- Associated Press - Thursday, November 3, 2016

ALEXANDRIA, Ind. (AP) - A second city in the northern reaches of Madison County is hoping for the revival of its once-abandoned golf course.

The Yule Golf Course, which neighbors in nearby Yule Estates have complained has been an eyesore in recent years, recently was sold to Alexandria native Jeff Adams and is expected to be returned to its former glory.

“Obviously, we want what’s good for the community,” said Alexandria Mayor Ron Richardson. “It’s good to see people working on the betterment of Alexandria.”

The city of Elwood also recently announced it’s planning to bring golf back to the area with the reopening of Cattails Golf Club, 9273 W. 1050N.

Each golf course is expected to reopen in the spring.

Alexandria’s 158-acre Yule Golf Course, 1800 S. Harrison St., had been auctioned off in 2012 to local farmer Dale Rinker, who at the time said he expected to replace the greens with grains.

The property had belonged to Dr. Bob McCurdy, who said at the time it was difficult for the property to continue to be used as a golf course because of the economy.

According to the National Golf Club Owners Association, the sport is a $68.8 billion industry.

Adams said he expects Yule to be financially successful through a combination of membership and pay-as-you-go fees.

“We just feel like we can make a go of it,” he said. “We believe that there is more than enough to make the golf course survive, and you manage it accordingly.”

An avid golfer for 25 years, Adams said he expects the 18-hole course to attract players from throughout the county and from nearby communities, including Marion and Muncie.

Adams said people have been trying to buy back the golf course from Rinker since it was sold. But a couple of months ago, after Rinker unsuccessfully tried to have the property rezoned for agriculture, he took Adams up on his offer.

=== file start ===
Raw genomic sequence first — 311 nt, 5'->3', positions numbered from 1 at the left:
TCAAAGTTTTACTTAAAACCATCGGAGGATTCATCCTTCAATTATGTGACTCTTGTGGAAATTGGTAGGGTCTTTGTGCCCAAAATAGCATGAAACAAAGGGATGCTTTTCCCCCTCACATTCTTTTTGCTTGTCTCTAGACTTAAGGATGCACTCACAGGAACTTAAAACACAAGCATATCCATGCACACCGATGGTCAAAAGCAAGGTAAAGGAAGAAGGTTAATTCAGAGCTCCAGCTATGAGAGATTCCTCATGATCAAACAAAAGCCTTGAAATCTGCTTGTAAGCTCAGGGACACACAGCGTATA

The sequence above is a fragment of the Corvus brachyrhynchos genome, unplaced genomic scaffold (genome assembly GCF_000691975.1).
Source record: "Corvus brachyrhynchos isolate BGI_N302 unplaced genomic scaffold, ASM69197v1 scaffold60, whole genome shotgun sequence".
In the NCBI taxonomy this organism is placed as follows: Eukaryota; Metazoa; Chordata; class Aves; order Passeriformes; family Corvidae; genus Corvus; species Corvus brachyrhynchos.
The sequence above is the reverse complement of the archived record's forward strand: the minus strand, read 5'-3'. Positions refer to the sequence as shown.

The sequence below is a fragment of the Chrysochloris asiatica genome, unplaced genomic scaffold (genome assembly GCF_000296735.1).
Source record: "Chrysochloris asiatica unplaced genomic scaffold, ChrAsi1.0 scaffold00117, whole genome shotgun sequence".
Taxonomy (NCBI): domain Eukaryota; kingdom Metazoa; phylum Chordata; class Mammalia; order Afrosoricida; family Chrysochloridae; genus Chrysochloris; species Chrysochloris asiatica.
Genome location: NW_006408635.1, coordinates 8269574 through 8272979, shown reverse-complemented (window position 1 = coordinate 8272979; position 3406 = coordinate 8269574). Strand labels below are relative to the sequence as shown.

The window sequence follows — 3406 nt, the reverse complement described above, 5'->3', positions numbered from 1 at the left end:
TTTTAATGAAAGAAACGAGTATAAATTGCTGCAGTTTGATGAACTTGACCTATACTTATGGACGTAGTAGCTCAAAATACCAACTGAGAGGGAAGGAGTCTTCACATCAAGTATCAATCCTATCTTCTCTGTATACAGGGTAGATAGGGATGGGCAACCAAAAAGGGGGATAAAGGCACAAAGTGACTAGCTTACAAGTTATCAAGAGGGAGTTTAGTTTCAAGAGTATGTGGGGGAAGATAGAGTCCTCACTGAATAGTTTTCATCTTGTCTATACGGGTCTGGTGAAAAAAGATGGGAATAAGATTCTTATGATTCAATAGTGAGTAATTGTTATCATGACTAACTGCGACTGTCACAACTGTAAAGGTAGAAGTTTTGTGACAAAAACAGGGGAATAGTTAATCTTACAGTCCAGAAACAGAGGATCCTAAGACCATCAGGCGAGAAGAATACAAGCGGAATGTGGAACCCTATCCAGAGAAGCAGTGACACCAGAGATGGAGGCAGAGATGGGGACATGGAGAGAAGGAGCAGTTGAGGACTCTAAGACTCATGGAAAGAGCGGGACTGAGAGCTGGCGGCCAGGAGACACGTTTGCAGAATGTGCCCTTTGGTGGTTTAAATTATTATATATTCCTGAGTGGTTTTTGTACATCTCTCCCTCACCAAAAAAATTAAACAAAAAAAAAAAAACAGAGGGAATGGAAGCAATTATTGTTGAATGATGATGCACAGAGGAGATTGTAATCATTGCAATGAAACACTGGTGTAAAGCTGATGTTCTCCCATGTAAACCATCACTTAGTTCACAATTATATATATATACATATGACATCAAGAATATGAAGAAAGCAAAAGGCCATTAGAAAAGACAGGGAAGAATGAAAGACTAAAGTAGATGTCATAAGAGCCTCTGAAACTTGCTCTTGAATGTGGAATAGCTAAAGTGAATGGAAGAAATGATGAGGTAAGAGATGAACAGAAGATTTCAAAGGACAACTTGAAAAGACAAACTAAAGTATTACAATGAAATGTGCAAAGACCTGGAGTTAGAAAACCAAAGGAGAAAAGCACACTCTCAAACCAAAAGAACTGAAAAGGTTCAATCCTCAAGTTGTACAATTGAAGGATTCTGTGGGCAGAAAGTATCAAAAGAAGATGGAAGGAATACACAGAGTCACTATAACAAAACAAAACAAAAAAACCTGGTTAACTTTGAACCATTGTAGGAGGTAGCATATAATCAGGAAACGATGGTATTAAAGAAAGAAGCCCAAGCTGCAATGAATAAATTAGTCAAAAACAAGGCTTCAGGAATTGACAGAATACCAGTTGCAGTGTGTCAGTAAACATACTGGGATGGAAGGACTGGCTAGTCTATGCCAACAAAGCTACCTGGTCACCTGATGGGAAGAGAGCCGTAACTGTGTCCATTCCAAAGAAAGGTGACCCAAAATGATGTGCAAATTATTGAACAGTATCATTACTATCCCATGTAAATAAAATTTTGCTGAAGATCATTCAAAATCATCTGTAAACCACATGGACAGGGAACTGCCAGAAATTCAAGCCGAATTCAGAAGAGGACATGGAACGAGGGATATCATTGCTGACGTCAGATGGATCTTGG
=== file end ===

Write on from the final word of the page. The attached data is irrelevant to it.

“I just happened to be the right person at the right time. I shot an idea by him,” he said.

Work already has begun on restoring the course and its clubhouse to their former glory, starting with reseeding of the property with a more modern hybrid grass variety, Adams said. However, it was too late in the season to change the shape, size or undulation of the greens, which will be revitalized in four phases.

“It’s been fantastic weather for what we’re trying to accomplish,” he said. “Any course is going to be rough the first year you’re open, but the greens are your product.”

Adams said he would not be able to maintain his ambitious opening schedule without the support of Mike Latchaw, Randy Saathoff and Neal Johnson. Much of the cleanup of the property, including mowing and tree trimming, is being done as an unexpected surprise by volunteers from the neighborhood near the course, Adams said.

“With the help of the residents around the golf course, we can pull this off,” he said.

Adams said the feedback from neighbors, who lost a reported 30 percent of the property value on their homes when the course was sold to Rinker, has been encouraging.

“That loss is substantial for a lot of folks, so there is reason for them to be excited about this,” he said.

Alexandria City Council member Patty Kuhn, who often brought the complaints of her neighbors about the property before the council, agreed.

“Ten years ago as we went into the recession, we lost a lot of value at that point and time. And four or five years ago, when it was sold, the property values sank even more,” she said.

“It’s been a real issue with the animals and the weeds that have come into our properties. It’s been an eyesore. It looks so much better. I can look out and see the railroad tracks now, and it is wonderful.”

Kuhn said she also was excited about the revenue possibilities the golf course represents for the city and local businesses.

“If our values goes up, what you get from our taxes goes up,” she said. “It’s an economic development issue. It will bring people to town. They will buy gas and food.”

However, Kuhn said, the property will need to be rezoned because it never was zoned as a golf course. But she doesn’t anticipate any objections.

“If it’s not a golf course and it can’t be farmland, what will it be because it’s pretty well landlocked.”

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Source: The (Anderson) Herald-Bulletin, https://bit.ly/2ffwF27

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Information from: The Herald Bulletin, https://www.theheraldbulletin.com

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